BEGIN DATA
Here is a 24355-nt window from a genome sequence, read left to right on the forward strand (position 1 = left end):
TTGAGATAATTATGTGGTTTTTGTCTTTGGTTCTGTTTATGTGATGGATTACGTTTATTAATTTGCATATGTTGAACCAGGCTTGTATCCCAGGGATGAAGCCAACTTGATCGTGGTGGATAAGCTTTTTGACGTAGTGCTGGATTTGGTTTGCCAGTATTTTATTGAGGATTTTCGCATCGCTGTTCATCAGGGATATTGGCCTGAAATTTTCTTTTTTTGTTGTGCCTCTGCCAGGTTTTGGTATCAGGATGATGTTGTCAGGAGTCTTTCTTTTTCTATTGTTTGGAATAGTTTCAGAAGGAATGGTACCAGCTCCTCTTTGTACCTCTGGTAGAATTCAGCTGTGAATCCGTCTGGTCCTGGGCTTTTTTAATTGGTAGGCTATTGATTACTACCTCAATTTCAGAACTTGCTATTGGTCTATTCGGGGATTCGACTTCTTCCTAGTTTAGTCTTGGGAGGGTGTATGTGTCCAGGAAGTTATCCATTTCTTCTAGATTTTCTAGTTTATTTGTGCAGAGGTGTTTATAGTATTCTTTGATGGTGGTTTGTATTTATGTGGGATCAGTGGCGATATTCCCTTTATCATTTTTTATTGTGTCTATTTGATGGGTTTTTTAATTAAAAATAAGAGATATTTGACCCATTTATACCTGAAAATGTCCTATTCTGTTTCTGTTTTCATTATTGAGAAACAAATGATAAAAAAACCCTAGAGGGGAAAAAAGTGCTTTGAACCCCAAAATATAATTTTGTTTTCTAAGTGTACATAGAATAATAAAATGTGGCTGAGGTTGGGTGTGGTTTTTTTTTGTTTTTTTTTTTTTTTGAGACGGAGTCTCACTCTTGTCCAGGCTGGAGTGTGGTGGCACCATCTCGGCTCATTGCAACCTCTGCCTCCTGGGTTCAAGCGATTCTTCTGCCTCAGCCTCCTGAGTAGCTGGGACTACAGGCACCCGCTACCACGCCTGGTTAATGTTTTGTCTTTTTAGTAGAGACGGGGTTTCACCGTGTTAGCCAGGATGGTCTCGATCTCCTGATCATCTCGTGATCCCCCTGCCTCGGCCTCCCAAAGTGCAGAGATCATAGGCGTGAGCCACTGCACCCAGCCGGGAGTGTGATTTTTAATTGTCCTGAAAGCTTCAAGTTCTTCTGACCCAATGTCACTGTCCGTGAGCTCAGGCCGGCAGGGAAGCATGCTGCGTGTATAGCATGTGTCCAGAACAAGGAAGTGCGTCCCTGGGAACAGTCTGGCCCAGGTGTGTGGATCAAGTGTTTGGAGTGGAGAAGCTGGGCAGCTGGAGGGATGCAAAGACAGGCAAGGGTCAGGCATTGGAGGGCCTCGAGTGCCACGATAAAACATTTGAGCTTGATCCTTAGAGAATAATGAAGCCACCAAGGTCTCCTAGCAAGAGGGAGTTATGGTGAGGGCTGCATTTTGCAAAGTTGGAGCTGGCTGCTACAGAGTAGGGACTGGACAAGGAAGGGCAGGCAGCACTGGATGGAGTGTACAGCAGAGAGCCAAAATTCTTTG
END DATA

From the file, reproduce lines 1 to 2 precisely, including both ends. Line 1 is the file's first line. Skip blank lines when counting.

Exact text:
Here is a 24355-nt window from a genome sequence, read left to right on the forward strand (position 1 = left end):
TTGAGATAATTATGTGGTTTTTGTCTTTGGTTCTGTTTATGTGATGGATTACGTTTATTAATTTGCATATGTTGAACCAGGCTTGTATCCCAGGGATGAAGCCAACTTGATCGTGGTGGATAAGCTTTTTGACGTAGTGCTGGATTTGGTTTGCCAGTATTTTATTGAGGATTTTCGCATCGCTGTTCATCAGGGATATTGGCCTGAAATTTTCTTTTTTTGTTGTGCCTCTGCCAGGTTTTGGTATCAGGATGATGTTGTCAGGAGTCTTTCTTTTTCTATTGTTTGGAATAGTTTCAGAAGGAATGGTACCAGCTCCTCTTTGTACCTCTGGTAGAATTCAGCTGTGAATCCGTCTGGTCCTGGGCTTTTTTAATTGGTAGGCTATTGATTACTACCTCAATTTCAGAACTTGCTATTGGTCTATTCGGGGATTCGACTTCTTCCTAGTTTAGTCTTGGGAGGGTGTATGTGTCCAGGAAGTTATCCATTTCTTCTAGATTTTCTAGTTTATTTGTGCAGAGGTGTTTATAGTATTCTTTGATGGTGGTTTGTATTTATGTGGGATCAGTGGCGATATTCCCTTTATCATTTTTTATTGTGTCTATTTGATGGGTTTTTTAATTAAAAATAAGAGATATTTGACCCATTTATACCTGAAAATGTCCTATTCTGTTTCTGTTTTCATTATTGAGAAACAAATGATAAAAAAACCCTAGAGGGGAAAAAAGTGCTTTGAACCCCAAAATATAATTTTGTTTTCTAAGTGTACATAGAATAATAAAATGTGGCTGAGGTTGGGTGTGGTTTTTTTTTGTTTTTTTTTTTTTTTGAGACGGAGTCTCACTCTTGTCCAGGCTGGAGTGTGGTGGCACCATCTCGGCTCATTGCAACCTCTGCCTCCTGGGTTCAAGCGATTCTTCTGCCTCAGCCTCCTGAGTAGCTGGGACTACAGGCACCCGCTACCACGCCTGGTTAATGTTTTGTCTTTTTAGTAGAGACGGGGTTTCACCGTGTTAGCCAGGATGGTCTCGATCTCCTGATCATCTCGTGATCCCCCTGCCTCGGCCTCCCAAAGTGCAGAGATCATAGGCGTGAGCCACTGCACCCAGCCGGGAGTGTGATTTTTAATTGTCCTGAAAGCTTCAAGTTCTTCTGACCCAATGTCACTGTCCGTGAGCTCAGGCCGGCAGGGAAGCATGCTGCGTGTATAGCATGTGTCCAGAACAAGGAAGTGCGTCCCTGGGAACAGTCTGGCCCAGGTGTGTGGATCAAGTGTTTGGAGTGGAGAAGCTGGGCAGCTGGAGGGATGCAAAGACAGGCAAGGGTCAGGCATTGGAGGGCCTCGAGTGCCACGATAAAACATTTGAGCTTGATCCTTAGAGAATAATGAAGCCACCAAGGTCTCCTAGCAAGAGGGAGTTATGGTGAGGGCTGCATTTTGCAAAGTTGGAGCTGGCTGCTACAGAGTAGGGACTGGACAAGGAAGGGCAGGCAGCACTGGATGGAGTGTACAGCAGAGAGCCAAAATTCTTTG